There is a polarity between the objective and the subjective. There is the subjective in worship. But what Scripture makes clear is that the subjective experience of worship must be predicated on the objective truth of the true and living God, and on an experience of the God who has revealed Himself in Scripture.

Roger Scruton, a well-known British philosopher, has suggested that worship is the most important indicator of what persons or groups really believe about God. These are his words: “God is defined in the act of worship far more precisely than he is defined by any theology.” What Scruton is saying is, in essence: “If you want to know what a people really believe about God, don’t spend time reading their theologians, watch them worship. Listen to what they sing. Listen to what they say. Listen to how they pray. Then you will know what they believe about this God whom they worship.”

My haunting thought concerning much evangelical worship is that the God of the Bible would never be known by watching us worship. Instead what we see in so many churches is “McWorship” of a “McDeity.” But what kind of God is that superficial, that weightless, and that insignificant? Would an observer of our worship have any idea of the God of the Bible from our worship? I wonder at times if this is an accidental development, or if it is an intentional evasion.

George Hunter III suggests that a thriving church must practice “celebrative worship.” He offers two reasons: “1) To provide a celebration to which pre-Christians can relate and find meaning. 2) To remove the cringe factor by providing a service our people would love to invite their friends to, rather than a service they would dread inviting their friends to.” Here is a fascinating reversal. The purpose of celebrative worship, first, is to provide “a celebration to which pre-Christians can relate.” But, second, he suggests removing anything he identifies as “the cringe factor” by providing a service to which our people would love to invite their friends and not one that they would dread to invite their friends to attend. But, as we read the Scripture, it is clear that there is a great deal of the cringe factor in there. In fact, if you are going to remove the cringe factor from Scripture, then you are going to end up with a very thin book.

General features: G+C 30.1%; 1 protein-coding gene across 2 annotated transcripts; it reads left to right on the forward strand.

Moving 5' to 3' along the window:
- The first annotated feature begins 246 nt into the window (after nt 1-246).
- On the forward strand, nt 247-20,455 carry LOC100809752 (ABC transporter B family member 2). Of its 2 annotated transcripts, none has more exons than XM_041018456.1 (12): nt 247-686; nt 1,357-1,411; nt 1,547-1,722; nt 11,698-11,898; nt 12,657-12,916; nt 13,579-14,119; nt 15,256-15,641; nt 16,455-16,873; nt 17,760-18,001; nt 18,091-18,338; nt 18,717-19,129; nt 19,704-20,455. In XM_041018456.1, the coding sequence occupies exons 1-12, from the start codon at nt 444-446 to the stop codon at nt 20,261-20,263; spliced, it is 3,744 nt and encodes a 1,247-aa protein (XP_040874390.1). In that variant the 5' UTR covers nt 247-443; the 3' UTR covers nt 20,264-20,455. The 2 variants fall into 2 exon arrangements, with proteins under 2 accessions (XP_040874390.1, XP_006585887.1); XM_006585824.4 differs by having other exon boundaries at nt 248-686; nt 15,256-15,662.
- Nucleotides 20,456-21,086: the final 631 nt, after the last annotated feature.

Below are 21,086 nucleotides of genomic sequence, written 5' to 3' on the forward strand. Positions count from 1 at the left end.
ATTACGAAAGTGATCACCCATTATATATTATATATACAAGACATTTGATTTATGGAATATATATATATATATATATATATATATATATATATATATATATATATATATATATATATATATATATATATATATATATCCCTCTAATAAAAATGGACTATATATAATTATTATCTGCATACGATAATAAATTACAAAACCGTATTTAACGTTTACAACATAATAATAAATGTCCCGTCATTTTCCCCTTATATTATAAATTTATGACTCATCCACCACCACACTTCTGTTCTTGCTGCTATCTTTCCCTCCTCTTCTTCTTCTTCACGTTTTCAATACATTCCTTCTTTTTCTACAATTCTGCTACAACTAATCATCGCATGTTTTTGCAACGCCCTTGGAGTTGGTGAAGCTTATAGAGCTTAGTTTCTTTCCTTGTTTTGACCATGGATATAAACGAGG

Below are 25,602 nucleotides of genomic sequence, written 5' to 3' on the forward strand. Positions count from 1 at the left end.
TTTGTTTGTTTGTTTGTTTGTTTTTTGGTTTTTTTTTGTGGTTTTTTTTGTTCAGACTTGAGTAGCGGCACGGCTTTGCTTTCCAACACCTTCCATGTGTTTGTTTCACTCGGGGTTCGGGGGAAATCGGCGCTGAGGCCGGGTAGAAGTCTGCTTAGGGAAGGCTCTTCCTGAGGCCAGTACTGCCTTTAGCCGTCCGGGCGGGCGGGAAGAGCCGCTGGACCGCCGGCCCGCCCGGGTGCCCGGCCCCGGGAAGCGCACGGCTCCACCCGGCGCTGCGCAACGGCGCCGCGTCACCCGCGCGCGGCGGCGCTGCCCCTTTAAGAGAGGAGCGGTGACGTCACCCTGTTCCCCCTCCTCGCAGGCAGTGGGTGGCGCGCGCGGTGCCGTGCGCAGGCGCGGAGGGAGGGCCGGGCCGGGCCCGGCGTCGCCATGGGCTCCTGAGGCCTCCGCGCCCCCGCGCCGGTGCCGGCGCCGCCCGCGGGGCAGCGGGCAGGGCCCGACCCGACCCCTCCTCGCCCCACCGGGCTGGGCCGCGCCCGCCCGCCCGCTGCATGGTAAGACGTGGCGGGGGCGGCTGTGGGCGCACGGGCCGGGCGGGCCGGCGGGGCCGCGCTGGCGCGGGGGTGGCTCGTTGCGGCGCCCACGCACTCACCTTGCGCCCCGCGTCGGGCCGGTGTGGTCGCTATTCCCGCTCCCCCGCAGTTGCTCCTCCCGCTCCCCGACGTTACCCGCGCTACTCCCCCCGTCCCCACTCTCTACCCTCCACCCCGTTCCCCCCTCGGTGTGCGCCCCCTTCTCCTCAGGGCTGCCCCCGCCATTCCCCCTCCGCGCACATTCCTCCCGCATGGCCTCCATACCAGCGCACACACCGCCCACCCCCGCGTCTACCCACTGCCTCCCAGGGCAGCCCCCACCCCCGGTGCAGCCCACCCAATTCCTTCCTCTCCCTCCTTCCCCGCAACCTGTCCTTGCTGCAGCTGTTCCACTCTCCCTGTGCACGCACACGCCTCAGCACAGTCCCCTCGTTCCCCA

Hebrews 10:31 reveals, “It is a terrifying thing to fall into the hands of the living God.” I wonder if there is anything that could even be remotely suggested as a terrifying reality as we present the God we claim to worship in what we do and what we say. Just look at the decline in our hymnody.

Scripture tells us that we should speak “to one another with psalms and hymns and spiritual songs” (Eph 5:19). But how are our hymns to be measured? We must measure them by their content, by the God they reveal, and here we see a decline in evangelical hymnody. We see a surrender of conviction and accommodation to the culture. We see nothing less than a “dumbing down” of its contents. We have gone from “Holy, Holy, Holy” to “God the Swell Fellow.”

In her book, Reaching Out Without Dumbing Down, Marva Dawn has suggested that so much of contemporary music is an evacuation of Christian conviction. It is not just a matter of taste and style, it is not just the abandonment of meter and form and hymnody and structure– it is the abandonment of content. We must avoid such an abandonment. But we must also be clear that not all that goes under the label of “praise and worship music” is an abandonment of doctrinal truth. Much of it is richly biblical. Much of it is taken directly out of the Psalter and other biblical passages. But the salient question is “By what standard are we to judge worship?” Is it simply the taste or style of the congregation’s choosing? So much of what passes for music, for praise, in our congregations comes down to endless repetition of choruses which, as one critic has suggested, comes down to this: “one word, two notes, and three hours.” We have all been there.

What is the result of this accommodated Christianity? I quote Tozer again: We have simplified until Christianity amounts to this: God is love; Jesus died for you; believe, accept, be jolly, have fun and tell others. And away we go–that is the Christianity of our day. I would not give a plug nickel for the whole business of it. Once in a while God has a poor bleeding sheep that manages to live on that kind of thing and we wonder how.

True worship begins with a vision of the God of the Bible–the true and living God.